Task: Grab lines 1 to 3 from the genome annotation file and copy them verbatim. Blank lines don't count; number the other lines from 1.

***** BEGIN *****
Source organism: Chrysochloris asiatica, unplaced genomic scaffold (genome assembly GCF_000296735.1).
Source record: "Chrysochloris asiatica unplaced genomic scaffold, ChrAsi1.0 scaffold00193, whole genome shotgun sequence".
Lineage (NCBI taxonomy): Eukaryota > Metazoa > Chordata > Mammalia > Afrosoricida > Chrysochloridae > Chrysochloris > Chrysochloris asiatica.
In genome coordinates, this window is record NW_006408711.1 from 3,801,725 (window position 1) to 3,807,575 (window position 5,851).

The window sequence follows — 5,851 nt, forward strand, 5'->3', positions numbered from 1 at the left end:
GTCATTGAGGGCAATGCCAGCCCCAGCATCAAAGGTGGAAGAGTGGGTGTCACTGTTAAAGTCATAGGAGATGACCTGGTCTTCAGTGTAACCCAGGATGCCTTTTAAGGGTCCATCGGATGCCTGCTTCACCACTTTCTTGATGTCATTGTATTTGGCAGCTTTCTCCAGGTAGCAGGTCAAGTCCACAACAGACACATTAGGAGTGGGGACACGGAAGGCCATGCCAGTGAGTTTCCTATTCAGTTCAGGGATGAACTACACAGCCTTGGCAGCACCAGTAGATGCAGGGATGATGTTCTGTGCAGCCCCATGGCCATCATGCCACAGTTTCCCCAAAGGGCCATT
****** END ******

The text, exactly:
Source organism: Chrysochloris asiatica, unplaced genomic scaffold (genome assembly GCF_000296735.1).
Source record: "Chrysochloris asiatica unplaced genomic scaffold, ChrAsi1.0 scaffold00193, whole genome shotgun sequence".
Lineage (NCBI taxonomy): Eukaryota > Metazoa > Chordata > Mammalia > Afrosoricida > Chrysochloridae > Chrysochloris > Chrysochloris asiatica.